14. L. A. Schwarte, T. W. L. Scheeren, C. Lorenz, F. De Bruyne, and A. Fournell, “Moderate increase in intraabdominal pressure attenuates gastric mucosal oxygen saturation in patients undergoing laparoscopy,” Anesthesiology, vol. 100, no. 5, pp. 1081–1087, 2004. View at: Publisher Site | Google Scholar
  15. M. L. N. G. Malbrain, D. Chiumello, P. Pelosi et al., “Incidence and prognosis of intraabdominal hypertension in a mixed population of critically ill patients: a multiple-center epidemiological study,” Critical Care Medicine, vol. 33, no. 2, pp. 315–322, 2005. View at: Publisher Site | Google Scholar
  16. H.-Q. Tao, J.-X. Zhang, and S.-C. Zou, “Clinical characteristics and management of patients with early acute severe pancreatitis: experience from a medical center in China,” World Journal of Gastroenterology, vol. 10, no. 6, pp. 919–921, 2004. View at: Google Scholar
  17. P. Pelosi, L. Brazzi, and L. Gattinoni, “Measuring intra-abdominal pressure in intensive care setting,” in Yearbook of Intensive Care and Emergency Medicine, J. L. Vincent, Ed., pp. 586–595, Springer, Berlin, Germany, 2001. View at: Google Scholar
  18. D. H. Deeren, H. Dits, and M. L. N. G. Malbrain, “Correlation between intra-abdominal and intracranial pressure in nontraumatic brain injury,” Intensive Care Medicine, vol. 31, no. 11, pp. 1577–1581, 2005. View at: Publisher Site | Google Scholar
  19. R. J. Ponec, M. D. Saunders, and M. B. Kimmey, “Neostigmine for the treatment of acute colonic pseudo-obstruction,” The New England Journal of Medicine, vol. 341, no. 3, pp. 137–141, 1999. View at: Publisher Site | Google Scholar
  20. Z.-X. Sun, H.-R. Huang, and H. Zhou, “Indwelling catheter and conservative measures in the treatment of abdominal compartment syndrome in fulminant acute pancreatitis,” World Journal of Gastroenterology, vol. 12, no. 31, pp. 5068–5070, 2006. View at: Google Scholar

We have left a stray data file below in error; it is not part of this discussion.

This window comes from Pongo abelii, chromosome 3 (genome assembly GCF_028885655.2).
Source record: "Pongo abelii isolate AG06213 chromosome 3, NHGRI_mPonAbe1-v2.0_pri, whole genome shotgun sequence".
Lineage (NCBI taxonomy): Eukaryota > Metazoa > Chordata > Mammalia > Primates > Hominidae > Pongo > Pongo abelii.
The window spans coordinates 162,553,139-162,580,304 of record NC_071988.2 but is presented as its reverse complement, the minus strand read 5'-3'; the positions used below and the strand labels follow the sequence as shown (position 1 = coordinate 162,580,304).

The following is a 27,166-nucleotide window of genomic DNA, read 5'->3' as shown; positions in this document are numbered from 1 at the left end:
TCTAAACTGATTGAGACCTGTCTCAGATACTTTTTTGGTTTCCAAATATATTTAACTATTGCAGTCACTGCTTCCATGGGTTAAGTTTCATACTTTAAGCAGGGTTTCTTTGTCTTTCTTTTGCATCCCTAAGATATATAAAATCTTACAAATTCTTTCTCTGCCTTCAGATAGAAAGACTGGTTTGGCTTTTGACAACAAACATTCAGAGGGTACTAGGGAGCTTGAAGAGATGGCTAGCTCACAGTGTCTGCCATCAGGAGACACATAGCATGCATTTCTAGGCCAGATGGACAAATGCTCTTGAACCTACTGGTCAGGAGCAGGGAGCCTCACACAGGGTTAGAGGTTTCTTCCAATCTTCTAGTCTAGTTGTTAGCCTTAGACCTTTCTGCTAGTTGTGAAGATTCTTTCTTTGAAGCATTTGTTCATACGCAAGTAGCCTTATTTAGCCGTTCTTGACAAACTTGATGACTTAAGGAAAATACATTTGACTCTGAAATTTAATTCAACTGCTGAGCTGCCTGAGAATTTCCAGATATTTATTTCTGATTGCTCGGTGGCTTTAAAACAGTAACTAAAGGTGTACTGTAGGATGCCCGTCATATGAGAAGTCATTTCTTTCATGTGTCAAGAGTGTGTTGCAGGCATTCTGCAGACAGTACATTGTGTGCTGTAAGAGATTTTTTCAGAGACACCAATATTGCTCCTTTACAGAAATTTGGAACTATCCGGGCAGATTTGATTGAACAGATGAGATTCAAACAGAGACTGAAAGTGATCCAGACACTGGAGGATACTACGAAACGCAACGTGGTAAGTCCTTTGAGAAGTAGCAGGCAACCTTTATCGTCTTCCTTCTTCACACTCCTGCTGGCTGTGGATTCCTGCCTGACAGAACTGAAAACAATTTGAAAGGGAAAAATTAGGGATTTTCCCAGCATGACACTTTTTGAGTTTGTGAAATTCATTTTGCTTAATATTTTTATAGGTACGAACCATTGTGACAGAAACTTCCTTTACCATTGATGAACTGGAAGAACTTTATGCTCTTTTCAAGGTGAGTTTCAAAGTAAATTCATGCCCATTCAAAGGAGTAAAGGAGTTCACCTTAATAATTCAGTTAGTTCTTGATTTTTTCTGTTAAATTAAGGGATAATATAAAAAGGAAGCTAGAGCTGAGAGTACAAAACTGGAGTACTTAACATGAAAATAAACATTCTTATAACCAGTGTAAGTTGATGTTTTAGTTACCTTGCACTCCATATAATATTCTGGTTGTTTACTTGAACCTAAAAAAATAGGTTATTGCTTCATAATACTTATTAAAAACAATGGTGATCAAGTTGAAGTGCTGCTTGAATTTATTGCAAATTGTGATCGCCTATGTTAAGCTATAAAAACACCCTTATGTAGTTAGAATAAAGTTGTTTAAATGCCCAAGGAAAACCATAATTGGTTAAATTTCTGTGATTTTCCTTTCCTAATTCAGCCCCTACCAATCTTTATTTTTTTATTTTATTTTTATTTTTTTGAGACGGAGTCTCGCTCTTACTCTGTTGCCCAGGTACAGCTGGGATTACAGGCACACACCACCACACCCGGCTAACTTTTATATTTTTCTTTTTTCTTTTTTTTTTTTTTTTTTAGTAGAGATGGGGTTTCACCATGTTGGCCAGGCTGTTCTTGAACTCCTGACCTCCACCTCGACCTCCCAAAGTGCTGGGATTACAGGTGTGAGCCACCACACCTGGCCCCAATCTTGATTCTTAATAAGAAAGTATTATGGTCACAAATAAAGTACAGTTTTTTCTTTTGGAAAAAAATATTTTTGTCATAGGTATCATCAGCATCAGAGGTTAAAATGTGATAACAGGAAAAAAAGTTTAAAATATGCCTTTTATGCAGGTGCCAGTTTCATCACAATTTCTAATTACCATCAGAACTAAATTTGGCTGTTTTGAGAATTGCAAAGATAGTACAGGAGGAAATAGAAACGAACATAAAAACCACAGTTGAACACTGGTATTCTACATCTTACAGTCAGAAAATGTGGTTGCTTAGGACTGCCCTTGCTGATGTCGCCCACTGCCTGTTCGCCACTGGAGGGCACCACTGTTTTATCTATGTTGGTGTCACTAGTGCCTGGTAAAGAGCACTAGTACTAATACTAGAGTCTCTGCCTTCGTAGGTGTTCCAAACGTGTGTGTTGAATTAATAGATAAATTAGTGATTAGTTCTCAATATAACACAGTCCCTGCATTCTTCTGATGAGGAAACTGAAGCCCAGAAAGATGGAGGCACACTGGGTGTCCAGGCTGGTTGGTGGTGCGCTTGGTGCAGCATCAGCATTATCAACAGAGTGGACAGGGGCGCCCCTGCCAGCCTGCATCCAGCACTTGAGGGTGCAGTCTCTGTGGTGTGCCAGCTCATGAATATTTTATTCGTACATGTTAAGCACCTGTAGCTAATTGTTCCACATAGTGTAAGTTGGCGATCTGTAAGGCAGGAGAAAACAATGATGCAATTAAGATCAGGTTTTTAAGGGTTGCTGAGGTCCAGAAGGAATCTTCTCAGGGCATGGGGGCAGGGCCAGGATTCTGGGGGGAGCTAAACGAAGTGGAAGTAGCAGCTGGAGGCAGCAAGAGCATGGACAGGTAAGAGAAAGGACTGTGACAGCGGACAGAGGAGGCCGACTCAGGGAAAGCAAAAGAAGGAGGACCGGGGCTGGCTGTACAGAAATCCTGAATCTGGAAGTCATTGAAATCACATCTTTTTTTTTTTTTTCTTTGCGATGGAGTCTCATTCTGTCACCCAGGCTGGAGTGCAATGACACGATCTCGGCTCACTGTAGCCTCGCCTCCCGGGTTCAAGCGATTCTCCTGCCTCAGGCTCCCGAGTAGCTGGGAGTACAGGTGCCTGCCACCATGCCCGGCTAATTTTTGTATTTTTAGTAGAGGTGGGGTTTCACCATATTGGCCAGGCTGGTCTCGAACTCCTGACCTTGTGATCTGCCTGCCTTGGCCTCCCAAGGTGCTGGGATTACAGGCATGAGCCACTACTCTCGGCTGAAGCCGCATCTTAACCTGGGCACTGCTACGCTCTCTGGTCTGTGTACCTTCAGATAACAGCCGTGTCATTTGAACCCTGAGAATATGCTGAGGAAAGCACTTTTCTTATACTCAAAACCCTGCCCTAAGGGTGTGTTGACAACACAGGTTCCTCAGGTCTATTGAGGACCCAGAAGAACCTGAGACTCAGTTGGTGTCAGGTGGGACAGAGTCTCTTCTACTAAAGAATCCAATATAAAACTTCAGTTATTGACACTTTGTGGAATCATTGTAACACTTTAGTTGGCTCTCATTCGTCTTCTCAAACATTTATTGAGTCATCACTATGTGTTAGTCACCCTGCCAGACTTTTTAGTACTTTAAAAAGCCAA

21. S. F. Reed, R. C. Britt, J. Collins, L. Weireter, F. Cole, and L. D. Britt, “Aggressive surveillance and early catheter-directed therapy in the management of intra-abdominal hypertension,” Journal of Trauma, vol. 61, no. 6, pp. 1359–1363, 2006. View at: Publisher Site | Google Scholar
  22. J. M. Reckard, M. H. Chung, M. K. Varma, and S. M. Zagorski, “Management of intraabdominal hypertension by percutaneous catheter drainage,” Journal of Vascular and Interventional Radiology, vol. 16, no. 7, pp. 1019–1021, 2005. View at: Publisher Site | Google Scholar
  23. J. J. De Waele and A. K. Leppäniemi, “Intra-abdominal hypertension in acute pancreatitis,” World Journal of Surgery, vol. 33, no. 6, pp. 1128–1133, 2009. View at: Publisher Site | Google Scholar
  24. A. Leppäniemi, P. Mentula, P. Hienonen, and E. Kemppainen, “Transverse laparostomy is feasible and effective in the treatment of abdominal compartment syndrome in severe acute pancreatitis,” World Journal of Emergency Surgery, vol. 3, article 6, 2008. View at: Publisher Site | Google Scholar
  25. A. Leppäniemi, “Surgical management of abdominal compartment syndrome: indications and techniques,” Scandinavian Journal of Trauma, Resuscitation and Emergency Medicine, vol. 17, article 17, 2009. View at: Publisher Site | Google Scholar
  26. A. Leppäniemi, P. Hienonen, P. Mentula, and E. Kemppainen, “Subcutaneous linea alba fasciotomy, does it really work?” American Surgeon, vol. 77, no. 1, pp. 99–102, 2011. View at: Google Scholar
  27. Ž. Dambrauskas, A. Paršeliunas, A. Maleckas, A. Gulbinas, G. Barauskas, and J. Pundzius, “Interventional and surgical management of abdominal compartment syndrome in severe acute pancreatitis,” Medicina, vol. 46, no. 4, pp. 249–255, 2010. View at: Google Scholar
  28. K. Wong and C. F. Summerhays, “Abdominal compartment syndrome: a new indication for operative intervention in severe acute pancreatitis,” International Journal of Clinical Practice, vol. 59, no. 12, pp. 1479–1481, 2005. View at: Publisher Site | Google Scholar
  29. D. V. Radenkovic, D. Bajec, N. Ivancevic et al., “Decompressive laparotomy with temporary abdominal closure versus percutaneous puncture with placement of abdominal catheter in patients with abdominal compartment syndrome during acute pancreatitis: background and design of multicenter, randomised, controlled study,” BMC Surgery, vol. 10, article 22, 2010. View at: Publisher Site | Google Scholar

Copyright © 2016 Dejan V. Radenkovic et al. This is an open access article distributed under the Creative Commons Attribution License, which permits unrestricted use, distribution, and reproduction in any medium, provided the original work is properly cited.

2934 Views | 912 Downloads | 6 Citations
 PDF  Download Citation  Citation
 Download other formatsMore
 Order printed copiesOrder

We are committed to sharing findings related to COVID-19 as quickly and safely as possible. Any author submitting a COVID-19 paper should notify us at help@hindawi.com to ensure their research is fast-tracked and made available on a preprint server as soon as possible. We will be providing unlimited waivers of publication charges for accepted articles related to COVID-19. Sign up here as a reviewer to help fast-track new submissions.